Students help students via tutoring services

Students help students via tutoring services

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Camille Studebaker

With final exams approaching in a little over a month, various resources on campus and online are extending their tutoring services to students who want classroom assistance.

An online tutoring platform used in over 65 countries, HelpHub connects students and tutors by instant messaging, videos and phone calls. The sessions can vary from briefly answering a question to longer or repeated sessions. Students can search for their school and receive tutoring from someone at the same school that already took the class.

HelpHub Founder and CEO Miguel Kudry said the website sees a fluctuation in tutoring amounts throughout the semester, but there is a noticeably higher demand during exam times.

“A lot of students are actually coming in before the semester starts so they’ll want to chat with somebody that took the class they’re about to take, and they’ll chat about the professor and tips on how to get prepared for it and for midterms and finals,” Kudry said. “So, there are definitely ups and downs, but I’d say midterms and finals are the two spikes.”

Kudry said there are about 20 tutors on the site listed as either University of Alabama students or alumni. Covering nearly any academic subject requested, HelpHub has over 12,000 tutors from over 1,500 schools.

“We have a wide range of types of tutors,” he said. “A lot of our tutors are students themselves who decided they got really good grades in certain subjects, and they want to help other people.”

Although the tutors on HelpHub are mostly students, anyone can become a tutor by submitting his or her credentials to the HelpHub team for review. Once verified, the students and community rate tutors on the course or subject they assist in. The payment for each session can be negotiated by the student and tutor.

“If anything, I’d like to increase awareness about the fact that yes, you can get help, but you can also make some money on the side with the stuff that you’re good at,” Kudry said.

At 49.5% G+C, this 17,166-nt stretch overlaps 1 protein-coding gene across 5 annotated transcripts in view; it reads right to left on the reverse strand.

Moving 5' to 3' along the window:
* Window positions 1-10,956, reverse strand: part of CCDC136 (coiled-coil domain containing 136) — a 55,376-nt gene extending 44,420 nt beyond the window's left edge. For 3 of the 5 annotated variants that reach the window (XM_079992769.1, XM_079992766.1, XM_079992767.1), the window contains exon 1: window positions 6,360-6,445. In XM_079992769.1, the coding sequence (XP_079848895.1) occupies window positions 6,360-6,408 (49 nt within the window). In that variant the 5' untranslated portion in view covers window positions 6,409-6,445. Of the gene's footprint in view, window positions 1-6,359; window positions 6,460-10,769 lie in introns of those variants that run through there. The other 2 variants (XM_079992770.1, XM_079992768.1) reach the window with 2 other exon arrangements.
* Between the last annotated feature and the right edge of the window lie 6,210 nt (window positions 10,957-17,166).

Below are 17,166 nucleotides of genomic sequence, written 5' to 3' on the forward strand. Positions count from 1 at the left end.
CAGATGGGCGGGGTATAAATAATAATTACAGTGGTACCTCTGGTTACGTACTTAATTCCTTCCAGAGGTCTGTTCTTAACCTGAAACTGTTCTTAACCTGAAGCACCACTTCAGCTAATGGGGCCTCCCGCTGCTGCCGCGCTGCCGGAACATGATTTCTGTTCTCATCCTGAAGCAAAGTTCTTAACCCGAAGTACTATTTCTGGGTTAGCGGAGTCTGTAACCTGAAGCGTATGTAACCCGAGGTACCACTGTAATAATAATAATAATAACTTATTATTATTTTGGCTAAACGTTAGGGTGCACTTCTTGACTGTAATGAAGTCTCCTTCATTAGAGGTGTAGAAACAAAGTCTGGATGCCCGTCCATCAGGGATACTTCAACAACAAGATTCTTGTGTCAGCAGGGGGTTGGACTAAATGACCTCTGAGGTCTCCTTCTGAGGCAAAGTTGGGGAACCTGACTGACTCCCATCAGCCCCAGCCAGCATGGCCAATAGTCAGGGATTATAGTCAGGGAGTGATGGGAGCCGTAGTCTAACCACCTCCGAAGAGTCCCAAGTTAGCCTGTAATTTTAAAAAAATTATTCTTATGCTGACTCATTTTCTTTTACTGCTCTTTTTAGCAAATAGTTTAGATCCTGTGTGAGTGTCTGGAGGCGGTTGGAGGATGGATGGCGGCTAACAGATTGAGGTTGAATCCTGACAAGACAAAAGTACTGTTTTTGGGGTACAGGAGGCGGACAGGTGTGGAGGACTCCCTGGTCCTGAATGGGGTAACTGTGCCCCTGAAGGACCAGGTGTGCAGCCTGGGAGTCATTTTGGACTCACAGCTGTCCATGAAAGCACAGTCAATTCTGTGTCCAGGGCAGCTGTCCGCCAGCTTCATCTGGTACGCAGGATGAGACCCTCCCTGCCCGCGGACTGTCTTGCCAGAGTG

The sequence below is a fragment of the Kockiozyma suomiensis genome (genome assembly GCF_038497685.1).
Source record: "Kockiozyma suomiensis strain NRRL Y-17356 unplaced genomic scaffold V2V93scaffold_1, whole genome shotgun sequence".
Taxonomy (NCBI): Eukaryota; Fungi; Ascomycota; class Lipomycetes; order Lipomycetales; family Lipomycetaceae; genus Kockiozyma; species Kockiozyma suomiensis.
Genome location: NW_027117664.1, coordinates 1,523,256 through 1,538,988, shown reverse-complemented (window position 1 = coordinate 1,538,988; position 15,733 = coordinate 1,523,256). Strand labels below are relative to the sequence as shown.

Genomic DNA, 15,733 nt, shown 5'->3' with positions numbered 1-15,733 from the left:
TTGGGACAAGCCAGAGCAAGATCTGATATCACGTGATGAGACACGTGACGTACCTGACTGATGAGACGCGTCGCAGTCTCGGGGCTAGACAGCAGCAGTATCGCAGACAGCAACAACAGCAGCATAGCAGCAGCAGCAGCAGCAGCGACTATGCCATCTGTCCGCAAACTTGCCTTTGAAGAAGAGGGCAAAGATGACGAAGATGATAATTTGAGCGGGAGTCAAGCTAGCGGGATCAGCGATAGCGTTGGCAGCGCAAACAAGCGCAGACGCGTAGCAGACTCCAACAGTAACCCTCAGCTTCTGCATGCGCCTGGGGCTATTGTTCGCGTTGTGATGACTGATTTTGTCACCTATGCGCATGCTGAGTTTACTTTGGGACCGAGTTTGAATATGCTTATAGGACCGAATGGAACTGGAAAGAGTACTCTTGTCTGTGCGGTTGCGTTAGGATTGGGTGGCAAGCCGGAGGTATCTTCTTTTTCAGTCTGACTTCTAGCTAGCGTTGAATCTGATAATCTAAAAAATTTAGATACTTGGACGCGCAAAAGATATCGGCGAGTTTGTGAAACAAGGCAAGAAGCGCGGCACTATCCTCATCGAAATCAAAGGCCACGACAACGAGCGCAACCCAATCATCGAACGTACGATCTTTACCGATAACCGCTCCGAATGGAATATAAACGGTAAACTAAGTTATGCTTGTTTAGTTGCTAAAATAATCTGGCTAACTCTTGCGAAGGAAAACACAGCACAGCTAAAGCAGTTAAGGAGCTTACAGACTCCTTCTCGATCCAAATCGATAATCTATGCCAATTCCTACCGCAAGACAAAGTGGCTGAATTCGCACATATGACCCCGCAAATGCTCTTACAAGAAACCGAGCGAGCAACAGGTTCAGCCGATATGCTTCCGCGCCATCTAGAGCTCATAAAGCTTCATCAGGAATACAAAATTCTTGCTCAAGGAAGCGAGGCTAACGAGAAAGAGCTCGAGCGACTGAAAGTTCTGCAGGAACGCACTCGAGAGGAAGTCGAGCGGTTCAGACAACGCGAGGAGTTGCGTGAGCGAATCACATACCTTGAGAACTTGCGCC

In addition to the plethora of online tutoring available through telecommunications, there are many ways for students to receive the services they need on campus. Colin Dunne, a junior majoring in chemistry and a UA Center for Academic Success tutor, said he does not think students are aware of how many tutoring resources are available to them.

“We get a good number of students, but I don’t think everybody knows about it,” he said.

The Center for Academic Success offers free basic tutorial services, mostly by walk-in, for various subjects.

“In addition to regularly scheduled study skills and reading proficiency workshops, supplemental instruction sessions for many quantitative UA courses, and a diverse array of course-based tutorial sessions, the CAS fosters collaborative relationships among faculty, academic departments and other service units on campus,” the Center for Academic Success website reads.

From Dunne’s perspective, tutoring is important for students because professors have such an in-depth understanding of the material covered, so sometimes there is a divide between the professor’s understanding and the student’s.

“Sometimes I think it’s hard for the professors to explain this information in a way that the students can understand,” he said. “So, having a student tutor kind of in the middle is a good way to explain it more to the level that the students understand.”

Kara MacIntyre, a junior majoring in microbiology, recently founded Bama Tutors for Service. The organization offers free tutoring for students on campus, but it has seen most of its success with local elementary, middle and high school students so far.

Student tutors in the organization receive service hours through SLPro when they assist others, and they tutor in whatever subject and grade they feel comfortable working with.

MacIntyre said she went and searched for tutoring herself because she likes to receive it for her classes.

“The professors don’t have time to meet with everyone for as long as [students] might need because they have a lot of other demands,” MacIntyre said. “[Tutoring is] really helpful if you have a question to get one-on-one help because they might have to explain it several times depending on your level of understanding.”